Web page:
Scott Bice from Redwood Hill Farms joins Steve Jaxon and Herlinda Heras on Brew Ha Ha today. Redwood Hill Farms is known for its fine goat cheese and yogurt and now they are also growing hops, under the name Capracopia. Adriana Basurto works at Lagunitas and is also the Secretary for the NorCal Hop Growers Alliance. There are 15 hop growers in Sonoma County with over 10 acres planted to hops. Shone Farms (at Santa Rosa Junior College) is also planting hops. Adriana was a student in the brewing program at Santa Rosa Junior College where the faculty sponsored the opening of the Shone Farms hop field. They are putting on an event on Oct. 20 to teach about growing hops, at the 4th annual Hop Education Seminar. It is a great place to connect to brewers and learn about growing hops, including zoning regulations.
They are drinking an Oast House Ale made with their Columbus hops. Matt Fritz the brewer supports the local hop farmers. They can pick hops and make wet hop beers, which requires the hops to get from the field to the brewery in an hour. An Oast house was where they used to dry the hops. Brewers generally use dry hops and they are lucky to live near fields and brewers that make wet hopped beer possible.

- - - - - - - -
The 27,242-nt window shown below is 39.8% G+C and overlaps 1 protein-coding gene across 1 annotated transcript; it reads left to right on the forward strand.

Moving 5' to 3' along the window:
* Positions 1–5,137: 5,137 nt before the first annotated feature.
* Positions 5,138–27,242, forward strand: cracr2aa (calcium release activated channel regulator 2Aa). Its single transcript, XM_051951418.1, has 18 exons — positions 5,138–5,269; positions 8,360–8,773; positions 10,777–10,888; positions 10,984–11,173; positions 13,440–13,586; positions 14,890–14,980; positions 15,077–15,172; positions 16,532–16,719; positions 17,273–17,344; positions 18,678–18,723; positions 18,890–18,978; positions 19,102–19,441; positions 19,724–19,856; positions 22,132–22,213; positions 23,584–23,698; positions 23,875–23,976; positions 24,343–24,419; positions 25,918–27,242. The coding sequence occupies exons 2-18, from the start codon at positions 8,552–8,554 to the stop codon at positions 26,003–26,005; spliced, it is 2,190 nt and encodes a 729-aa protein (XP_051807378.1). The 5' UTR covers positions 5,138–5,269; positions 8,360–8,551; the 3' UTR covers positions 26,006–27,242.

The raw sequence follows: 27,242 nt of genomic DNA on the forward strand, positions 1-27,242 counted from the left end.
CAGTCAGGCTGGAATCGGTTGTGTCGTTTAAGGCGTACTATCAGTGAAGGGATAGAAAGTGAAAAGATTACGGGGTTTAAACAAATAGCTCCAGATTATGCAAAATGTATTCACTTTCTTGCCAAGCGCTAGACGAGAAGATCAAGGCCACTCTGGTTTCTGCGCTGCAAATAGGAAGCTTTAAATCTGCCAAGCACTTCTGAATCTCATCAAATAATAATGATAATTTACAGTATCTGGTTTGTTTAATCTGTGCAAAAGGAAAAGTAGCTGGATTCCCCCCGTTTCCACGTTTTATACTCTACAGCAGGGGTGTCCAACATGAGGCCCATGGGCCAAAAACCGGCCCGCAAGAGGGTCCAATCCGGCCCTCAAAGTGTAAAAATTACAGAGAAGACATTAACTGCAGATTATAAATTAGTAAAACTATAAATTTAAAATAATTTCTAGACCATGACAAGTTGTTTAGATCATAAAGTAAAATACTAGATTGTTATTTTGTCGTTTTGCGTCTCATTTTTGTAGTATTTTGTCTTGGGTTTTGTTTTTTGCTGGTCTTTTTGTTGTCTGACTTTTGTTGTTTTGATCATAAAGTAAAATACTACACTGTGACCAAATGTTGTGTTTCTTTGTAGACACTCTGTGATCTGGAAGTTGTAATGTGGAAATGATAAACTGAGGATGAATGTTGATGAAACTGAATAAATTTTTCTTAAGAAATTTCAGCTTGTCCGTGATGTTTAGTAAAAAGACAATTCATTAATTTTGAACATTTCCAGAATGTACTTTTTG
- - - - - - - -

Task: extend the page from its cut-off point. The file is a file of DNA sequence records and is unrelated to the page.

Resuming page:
Mark Carpenter is not in the studio today but texts in to ask how many kinds of hops are grown here. There are probably about 20 hop varieties being grown in the area.
The hop farms in the US are mostly up in Yakima Valley in Washington state, which is at a higher latitude, more like the latitude of the original European hop farms.
Some hops are proprietary strains but several good ones are “public varieties” which anyone can grow.